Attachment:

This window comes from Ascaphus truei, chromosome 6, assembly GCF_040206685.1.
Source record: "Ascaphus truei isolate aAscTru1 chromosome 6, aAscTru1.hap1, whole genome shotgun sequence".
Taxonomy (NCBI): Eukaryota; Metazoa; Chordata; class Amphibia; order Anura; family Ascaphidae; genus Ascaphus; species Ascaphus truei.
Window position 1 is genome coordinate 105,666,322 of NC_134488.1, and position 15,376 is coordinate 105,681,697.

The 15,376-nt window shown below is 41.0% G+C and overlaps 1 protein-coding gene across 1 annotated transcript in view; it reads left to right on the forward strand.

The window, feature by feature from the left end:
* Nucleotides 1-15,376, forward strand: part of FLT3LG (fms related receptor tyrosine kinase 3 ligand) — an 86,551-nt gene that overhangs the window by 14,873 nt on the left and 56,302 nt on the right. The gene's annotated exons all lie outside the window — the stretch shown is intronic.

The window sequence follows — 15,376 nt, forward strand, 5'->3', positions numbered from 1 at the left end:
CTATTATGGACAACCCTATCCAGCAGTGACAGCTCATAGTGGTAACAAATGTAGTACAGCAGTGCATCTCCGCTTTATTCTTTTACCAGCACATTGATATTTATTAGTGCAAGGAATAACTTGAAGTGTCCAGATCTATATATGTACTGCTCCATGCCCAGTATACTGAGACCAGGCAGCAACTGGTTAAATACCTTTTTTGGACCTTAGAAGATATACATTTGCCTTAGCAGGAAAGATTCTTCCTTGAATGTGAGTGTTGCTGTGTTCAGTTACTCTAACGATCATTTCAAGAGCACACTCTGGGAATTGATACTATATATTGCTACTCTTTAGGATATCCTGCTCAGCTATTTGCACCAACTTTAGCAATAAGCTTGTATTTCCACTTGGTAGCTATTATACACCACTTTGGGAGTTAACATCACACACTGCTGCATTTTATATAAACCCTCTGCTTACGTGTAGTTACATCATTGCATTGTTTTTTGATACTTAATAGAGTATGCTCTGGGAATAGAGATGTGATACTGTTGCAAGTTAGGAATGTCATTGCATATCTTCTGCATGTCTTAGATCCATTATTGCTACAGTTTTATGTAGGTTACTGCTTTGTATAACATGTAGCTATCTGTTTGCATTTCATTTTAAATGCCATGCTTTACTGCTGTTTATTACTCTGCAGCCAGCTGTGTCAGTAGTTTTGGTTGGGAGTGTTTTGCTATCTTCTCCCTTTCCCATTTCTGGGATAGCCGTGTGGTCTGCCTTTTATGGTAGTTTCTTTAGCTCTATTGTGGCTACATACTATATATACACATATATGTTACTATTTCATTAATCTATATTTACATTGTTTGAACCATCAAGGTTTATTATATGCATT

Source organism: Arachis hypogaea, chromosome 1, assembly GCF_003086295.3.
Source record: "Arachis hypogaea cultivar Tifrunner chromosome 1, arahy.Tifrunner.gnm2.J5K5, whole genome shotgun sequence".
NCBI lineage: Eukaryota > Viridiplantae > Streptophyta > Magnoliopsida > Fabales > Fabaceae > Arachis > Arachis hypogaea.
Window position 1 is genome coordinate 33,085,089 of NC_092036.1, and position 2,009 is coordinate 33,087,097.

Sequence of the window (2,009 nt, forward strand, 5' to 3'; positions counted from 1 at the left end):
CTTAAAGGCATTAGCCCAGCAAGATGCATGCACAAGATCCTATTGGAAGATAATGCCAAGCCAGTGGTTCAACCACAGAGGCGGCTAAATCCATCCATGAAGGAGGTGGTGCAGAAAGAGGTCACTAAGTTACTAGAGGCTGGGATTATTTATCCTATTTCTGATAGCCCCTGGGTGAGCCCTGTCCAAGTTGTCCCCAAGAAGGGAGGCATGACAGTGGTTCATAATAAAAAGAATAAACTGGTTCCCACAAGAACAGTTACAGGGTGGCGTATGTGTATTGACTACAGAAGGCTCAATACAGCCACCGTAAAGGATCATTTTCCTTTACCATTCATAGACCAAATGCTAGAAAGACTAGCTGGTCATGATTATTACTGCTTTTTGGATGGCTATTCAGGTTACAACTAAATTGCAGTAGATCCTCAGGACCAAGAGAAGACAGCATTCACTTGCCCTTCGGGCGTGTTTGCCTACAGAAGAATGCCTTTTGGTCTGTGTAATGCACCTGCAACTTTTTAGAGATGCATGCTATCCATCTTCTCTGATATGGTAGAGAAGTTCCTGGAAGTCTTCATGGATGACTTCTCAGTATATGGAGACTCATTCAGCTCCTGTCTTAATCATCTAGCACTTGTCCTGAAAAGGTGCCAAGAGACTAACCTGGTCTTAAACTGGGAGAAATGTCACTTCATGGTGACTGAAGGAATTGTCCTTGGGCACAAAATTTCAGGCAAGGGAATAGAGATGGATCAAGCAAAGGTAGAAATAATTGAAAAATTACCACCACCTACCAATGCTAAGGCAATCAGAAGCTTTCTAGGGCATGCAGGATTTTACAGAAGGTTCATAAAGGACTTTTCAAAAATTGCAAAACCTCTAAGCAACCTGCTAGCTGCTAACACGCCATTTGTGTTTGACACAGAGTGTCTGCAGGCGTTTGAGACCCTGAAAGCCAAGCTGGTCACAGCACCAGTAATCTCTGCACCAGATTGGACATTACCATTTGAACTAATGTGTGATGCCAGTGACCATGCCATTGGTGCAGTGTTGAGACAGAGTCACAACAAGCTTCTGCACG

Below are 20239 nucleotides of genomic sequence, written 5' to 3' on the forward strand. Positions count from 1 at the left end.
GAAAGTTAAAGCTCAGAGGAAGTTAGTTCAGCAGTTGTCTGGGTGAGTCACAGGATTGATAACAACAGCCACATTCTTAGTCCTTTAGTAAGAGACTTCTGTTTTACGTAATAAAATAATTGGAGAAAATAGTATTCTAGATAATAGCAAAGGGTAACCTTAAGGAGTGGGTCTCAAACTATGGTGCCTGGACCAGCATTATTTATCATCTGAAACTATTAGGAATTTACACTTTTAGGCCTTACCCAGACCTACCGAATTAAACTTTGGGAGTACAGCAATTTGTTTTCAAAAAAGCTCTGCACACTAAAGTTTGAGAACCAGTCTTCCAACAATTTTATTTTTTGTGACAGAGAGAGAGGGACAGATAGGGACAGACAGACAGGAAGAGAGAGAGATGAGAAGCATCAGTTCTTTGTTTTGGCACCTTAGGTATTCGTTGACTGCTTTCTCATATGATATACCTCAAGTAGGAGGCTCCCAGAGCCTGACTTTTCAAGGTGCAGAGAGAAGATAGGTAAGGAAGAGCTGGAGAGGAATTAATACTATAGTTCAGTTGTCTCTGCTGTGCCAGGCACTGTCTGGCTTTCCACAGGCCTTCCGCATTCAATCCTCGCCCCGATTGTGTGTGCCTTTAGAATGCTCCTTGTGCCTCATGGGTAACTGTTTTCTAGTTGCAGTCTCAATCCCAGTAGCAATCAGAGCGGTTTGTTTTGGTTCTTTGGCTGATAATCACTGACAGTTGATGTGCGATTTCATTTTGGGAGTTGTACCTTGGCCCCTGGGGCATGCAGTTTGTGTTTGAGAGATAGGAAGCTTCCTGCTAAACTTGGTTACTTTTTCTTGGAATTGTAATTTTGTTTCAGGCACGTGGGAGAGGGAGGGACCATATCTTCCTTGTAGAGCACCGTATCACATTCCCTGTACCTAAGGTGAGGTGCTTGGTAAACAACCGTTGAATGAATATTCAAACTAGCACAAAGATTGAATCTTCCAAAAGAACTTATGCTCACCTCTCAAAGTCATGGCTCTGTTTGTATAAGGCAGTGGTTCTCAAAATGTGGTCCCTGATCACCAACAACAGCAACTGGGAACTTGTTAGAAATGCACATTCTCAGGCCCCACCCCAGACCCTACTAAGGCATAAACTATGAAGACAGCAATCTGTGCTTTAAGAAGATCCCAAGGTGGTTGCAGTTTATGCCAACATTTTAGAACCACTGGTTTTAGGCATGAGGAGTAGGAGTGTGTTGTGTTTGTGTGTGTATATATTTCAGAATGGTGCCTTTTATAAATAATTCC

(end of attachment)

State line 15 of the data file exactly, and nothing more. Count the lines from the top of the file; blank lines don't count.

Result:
CTTAAAGGCATTAGCCCAGCAAGATGCATGCACAAGATCCTATTGGAAGATAATGCCAAGCCAGTGGTTCAACCACAGAGGCGGCTAAATCCATCCATGAAGGAGGTGGTGCAGAAAGAGGTCACTAAGTTACTAGAGGCTGGGATTATTTATCCTATTTCTGATAGCCCCTGGGTGAGCCCTGTCCAAGTTGTCCCCAAGAAGGGAGGCATGACAGTGGTTCATAATAAAAAGAATAAACTGGTTCCCACAAGAACAGTTACAGGGTGGCGTATGTGTATTGACTACAGAAGGCTCAATACAGCCACCGTAAAGGATCATTTTCCTTTACCATTCATAGACCAAATGCTAGAAAGACTAGCTGGTCATGATTATTACTGCTTTTTGGATGGCTATTCAGGTTACAACTAAATTGCAGTAGATCCTCAGGACCAAGAGAAGACAGCATTCACTTGCCCTTCGGGCGTGTTTGCCTACAGAAGAATGCCTTTTGGTCTGTGTAATGCACCTGCAACTTTTTAGAGATGCATGCTATCCATCTTCTCTGATATGGTAGAGAAGTTCCTGGAAGTCTTCATGGATGACTTCTCAGTATATGGAGACTCATTCAGCTCCTGTCTTAATCATCTAGCACTTGTCCTGAAAAGGTGCCAAGAGACTAACCTGGTCTTAAACTGGGAGAAATGTCACTTCATGGTGACTGAAGGAATTGTCCTTGGGCACAAAATTTCAGGCAAGGGAATAGAGATGGATCAAGCAAAGGTAGAAATAATTGAAAAATTACCACCACCTACCAATGCTAAGGCAATCAGAAGCTTTCTAGGGCATGCAGGATTTTACAGAAGGTTCATAAAGGACTTTTCAAAAATTGCAAAACCTCTAAGCAACCTGCTAGCTGCTAACACGCCATTTGTGTTTGACACAGAGTGTCTGCAGGCGTTTGAGACCCTGAAAGCCAAGCTGGTCACAGCACCAGTAATCTCTGCACCAGATTGGACATTACCATTTGAACTAATGTGTGATGCCAGTGACCATGCCATTGGTGCAGTGTTGAGACAGAGTCACAACAAGCTTCTGCACG